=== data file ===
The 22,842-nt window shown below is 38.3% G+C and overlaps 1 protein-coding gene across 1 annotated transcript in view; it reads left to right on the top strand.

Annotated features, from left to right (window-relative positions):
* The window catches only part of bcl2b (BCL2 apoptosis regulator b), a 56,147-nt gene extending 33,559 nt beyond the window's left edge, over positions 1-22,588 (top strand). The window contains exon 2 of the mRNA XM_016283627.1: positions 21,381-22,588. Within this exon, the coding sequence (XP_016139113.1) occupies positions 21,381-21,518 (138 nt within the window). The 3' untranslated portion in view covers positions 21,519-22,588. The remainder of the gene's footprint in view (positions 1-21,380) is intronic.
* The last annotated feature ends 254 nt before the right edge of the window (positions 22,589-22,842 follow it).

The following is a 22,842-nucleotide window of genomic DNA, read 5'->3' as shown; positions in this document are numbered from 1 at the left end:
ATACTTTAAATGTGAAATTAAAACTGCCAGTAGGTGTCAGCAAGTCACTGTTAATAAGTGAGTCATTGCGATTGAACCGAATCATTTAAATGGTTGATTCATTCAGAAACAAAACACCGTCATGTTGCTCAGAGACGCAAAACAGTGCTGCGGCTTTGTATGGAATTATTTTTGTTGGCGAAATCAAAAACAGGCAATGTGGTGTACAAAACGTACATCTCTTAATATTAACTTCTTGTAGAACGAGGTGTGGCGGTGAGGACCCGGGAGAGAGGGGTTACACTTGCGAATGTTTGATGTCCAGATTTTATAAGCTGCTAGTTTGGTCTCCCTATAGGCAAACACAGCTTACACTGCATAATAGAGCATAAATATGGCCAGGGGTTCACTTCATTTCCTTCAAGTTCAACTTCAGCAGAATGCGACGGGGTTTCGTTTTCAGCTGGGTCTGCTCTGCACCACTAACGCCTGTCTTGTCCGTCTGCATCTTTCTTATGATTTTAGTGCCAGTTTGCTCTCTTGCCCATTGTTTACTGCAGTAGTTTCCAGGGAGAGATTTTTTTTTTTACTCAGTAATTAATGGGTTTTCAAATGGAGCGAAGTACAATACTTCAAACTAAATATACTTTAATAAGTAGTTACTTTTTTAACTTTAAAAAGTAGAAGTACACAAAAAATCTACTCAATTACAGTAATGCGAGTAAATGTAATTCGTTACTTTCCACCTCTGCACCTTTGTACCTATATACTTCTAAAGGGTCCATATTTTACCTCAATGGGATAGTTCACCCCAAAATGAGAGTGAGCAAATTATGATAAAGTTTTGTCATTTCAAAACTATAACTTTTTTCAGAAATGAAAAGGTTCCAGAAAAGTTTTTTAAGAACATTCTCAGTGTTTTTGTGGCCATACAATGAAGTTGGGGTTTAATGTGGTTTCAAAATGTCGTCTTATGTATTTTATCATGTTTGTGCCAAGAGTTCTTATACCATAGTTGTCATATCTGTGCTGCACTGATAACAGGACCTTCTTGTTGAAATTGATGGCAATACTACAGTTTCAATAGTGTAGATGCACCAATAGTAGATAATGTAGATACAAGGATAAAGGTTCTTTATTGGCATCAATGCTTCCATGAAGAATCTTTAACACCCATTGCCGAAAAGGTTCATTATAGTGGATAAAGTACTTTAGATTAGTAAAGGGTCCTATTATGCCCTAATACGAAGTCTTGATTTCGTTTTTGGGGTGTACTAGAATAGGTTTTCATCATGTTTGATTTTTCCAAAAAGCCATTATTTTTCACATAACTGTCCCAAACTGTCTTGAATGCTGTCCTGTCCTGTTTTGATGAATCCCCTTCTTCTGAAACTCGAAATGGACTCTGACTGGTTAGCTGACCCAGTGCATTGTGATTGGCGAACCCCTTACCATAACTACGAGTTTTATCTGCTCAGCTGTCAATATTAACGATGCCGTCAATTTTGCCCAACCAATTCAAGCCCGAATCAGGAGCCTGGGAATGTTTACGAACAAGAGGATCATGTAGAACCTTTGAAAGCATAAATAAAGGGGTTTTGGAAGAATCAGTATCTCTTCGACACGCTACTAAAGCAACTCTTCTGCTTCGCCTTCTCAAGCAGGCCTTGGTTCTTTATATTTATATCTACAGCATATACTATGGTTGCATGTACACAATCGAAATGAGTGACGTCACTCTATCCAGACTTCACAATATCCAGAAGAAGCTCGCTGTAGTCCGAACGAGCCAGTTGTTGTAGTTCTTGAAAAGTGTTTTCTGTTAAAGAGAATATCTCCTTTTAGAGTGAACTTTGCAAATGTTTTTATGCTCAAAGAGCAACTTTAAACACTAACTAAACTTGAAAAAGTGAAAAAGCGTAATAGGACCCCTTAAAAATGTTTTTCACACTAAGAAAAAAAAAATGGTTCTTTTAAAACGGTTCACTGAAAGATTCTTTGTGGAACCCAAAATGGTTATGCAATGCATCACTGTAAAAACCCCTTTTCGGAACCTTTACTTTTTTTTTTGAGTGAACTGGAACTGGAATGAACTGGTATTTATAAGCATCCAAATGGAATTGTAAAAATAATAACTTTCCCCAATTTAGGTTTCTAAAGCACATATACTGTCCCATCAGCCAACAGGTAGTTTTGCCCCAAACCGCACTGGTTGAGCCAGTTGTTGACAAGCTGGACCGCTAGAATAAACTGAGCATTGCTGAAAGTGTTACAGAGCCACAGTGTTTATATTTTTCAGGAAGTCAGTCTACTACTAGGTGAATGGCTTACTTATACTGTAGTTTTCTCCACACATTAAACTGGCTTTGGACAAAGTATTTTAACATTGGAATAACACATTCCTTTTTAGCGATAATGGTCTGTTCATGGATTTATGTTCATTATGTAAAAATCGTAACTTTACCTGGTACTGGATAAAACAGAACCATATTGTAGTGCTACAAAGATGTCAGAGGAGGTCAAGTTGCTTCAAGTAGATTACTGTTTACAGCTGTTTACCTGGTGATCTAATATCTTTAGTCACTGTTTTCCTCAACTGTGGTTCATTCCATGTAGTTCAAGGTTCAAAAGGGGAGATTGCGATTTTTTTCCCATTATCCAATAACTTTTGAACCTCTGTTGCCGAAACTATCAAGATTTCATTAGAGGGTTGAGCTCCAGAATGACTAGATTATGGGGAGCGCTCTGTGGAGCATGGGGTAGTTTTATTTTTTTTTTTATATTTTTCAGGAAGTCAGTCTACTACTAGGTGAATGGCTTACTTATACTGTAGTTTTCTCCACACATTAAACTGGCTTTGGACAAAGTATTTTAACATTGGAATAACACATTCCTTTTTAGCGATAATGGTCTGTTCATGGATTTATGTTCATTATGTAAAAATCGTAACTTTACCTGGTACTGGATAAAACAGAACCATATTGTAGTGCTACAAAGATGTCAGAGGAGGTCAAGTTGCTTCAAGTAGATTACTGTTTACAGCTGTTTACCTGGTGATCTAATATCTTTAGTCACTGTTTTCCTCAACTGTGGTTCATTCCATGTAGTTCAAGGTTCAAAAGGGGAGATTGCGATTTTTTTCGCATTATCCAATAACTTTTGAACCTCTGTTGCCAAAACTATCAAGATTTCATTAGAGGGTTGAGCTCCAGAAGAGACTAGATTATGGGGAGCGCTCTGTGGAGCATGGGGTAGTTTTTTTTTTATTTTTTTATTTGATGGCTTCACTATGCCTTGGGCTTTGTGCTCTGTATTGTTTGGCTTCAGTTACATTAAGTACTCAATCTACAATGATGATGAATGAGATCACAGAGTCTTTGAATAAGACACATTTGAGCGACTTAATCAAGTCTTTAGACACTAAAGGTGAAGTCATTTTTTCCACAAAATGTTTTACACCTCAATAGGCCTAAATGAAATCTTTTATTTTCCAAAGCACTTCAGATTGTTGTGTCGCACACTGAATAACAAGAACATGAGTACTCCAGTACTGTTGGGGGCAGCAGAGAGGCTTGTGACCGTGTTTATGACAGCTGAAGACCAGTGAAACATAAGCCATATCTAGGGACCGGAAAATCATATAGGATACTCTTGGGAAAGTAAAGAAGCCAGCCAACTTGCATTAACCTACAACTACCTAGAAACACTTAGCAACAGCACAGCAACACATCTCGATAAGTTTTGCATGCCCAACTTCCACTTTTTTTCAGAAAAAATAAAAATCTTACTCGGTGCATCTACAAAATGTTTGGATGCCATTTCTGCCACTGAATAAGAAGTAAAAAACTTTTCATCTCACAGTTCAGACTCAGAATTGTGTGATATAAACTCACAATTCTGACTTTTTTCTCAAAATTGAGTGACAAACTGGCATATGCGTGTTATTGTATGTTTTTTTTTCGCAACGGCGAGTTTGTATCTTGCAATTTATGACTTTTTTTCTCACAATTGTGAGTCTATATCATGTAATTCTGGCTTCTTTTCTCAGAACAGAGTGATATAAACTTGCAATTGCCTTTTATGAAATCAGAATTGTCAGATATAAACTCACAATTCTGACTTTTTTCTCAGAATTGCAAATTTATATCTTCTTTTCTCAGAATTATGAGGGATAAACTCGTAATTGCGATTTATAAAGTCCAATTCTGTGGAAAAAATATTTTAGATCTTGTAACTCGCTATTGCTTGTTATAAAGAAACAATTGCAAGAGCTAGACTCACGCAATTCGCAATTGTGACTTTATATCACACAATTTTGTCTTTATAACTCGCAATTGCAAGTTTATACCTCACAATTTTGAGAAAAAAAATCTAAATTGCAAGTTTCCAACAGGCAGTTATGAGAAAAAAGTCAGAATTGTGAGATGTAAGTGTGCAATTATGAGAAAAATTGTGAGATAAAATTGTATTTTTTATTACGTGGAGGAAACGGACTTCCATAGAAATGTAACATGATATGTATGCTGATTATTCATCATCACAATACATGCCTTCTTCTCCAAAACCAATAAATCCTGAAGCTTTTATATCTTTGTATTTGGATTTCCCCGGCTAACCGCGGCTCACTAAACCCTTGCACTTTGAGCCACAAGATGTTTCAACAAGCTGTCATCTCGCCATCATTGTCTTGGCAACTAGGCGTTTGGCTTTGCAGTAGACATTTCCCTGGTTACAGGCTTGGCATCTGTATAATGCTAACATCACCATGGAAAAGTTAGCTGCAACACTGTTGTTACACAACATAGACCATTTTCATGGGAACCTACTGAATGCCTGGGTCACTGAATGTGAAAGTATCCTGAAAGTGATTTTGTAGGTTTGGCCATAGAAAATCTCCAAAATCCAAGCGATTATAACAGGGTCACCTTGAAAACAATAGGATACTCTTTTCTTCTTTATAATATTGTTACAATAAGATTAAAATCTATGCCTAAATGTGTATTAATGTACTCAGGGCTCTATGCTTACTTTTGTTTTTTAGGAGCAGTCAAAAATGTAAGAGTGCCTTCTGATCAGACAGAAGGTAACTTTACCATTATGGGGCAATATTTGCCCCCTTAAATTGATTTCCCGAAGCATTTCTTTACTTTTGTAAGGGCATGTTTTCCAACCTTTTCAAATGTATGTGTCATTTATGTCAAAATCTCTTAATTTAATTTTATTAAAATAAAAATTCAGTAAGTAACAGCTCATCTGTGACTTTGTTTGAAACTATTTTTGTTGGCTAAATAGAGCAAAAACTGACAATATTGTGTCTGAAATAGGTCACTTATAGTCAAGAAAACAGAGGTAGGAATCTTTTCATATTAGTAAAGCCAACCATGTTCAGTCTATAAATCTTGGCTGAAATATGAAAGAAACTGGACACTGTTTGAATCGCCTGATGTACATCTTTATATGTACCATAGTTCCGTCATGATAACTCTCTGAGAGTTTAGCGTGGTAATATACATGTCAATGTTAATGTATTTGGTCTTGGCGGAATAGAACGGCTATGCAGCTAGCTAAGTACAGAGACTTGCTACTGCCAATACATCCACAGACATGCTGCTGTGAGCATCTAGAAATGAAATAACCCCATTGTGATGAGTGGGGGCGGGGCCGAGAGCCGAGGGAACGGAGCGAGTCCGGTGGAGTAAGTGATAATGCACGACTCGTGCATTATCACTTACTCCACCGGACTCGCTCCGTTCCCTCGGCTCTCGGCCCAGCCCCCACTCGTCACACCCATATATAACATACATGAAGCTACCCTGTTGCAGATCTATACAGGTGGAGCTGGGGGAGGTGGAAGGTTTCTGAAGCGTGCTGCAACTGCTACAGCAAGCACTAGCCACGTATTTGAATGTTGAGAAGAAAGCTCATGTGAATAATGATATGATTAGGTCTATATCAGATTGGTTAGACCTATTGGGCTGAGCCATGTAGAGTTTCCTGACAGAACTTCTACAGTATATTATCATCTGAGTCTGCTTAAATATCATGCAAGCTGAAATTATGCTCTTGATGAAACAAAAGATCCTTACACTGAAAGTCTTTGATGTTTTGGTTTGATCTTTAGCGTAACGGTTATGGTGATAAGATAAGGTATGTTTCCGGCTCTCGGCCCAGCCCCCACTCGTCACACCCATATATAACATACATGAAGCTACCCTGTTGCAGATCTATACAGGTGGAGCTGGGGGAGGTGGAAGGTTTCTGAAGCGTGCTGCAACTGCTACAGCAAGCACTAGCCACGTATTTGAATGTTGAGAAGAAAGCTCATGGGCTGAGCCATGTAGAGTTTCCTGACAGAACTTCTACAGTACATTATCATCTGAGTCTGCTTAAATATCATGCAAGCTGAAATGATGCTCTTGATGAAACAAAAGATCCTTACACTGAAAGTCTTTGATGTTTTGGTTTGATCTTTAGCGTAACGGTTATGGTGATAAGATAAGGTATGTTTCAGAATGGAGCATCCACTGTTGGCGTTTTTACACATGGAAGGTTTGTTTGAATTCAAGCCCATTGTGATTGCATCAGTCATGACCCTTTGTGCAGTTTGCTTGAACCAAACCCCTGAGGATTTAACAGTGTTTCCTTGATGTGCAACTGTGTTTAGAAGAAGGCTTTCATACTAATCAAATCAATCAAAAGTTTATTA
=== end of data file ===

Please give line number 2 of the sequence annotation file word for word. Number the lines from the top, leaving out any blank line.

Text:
Annotated features, from left to right (window-relative positions):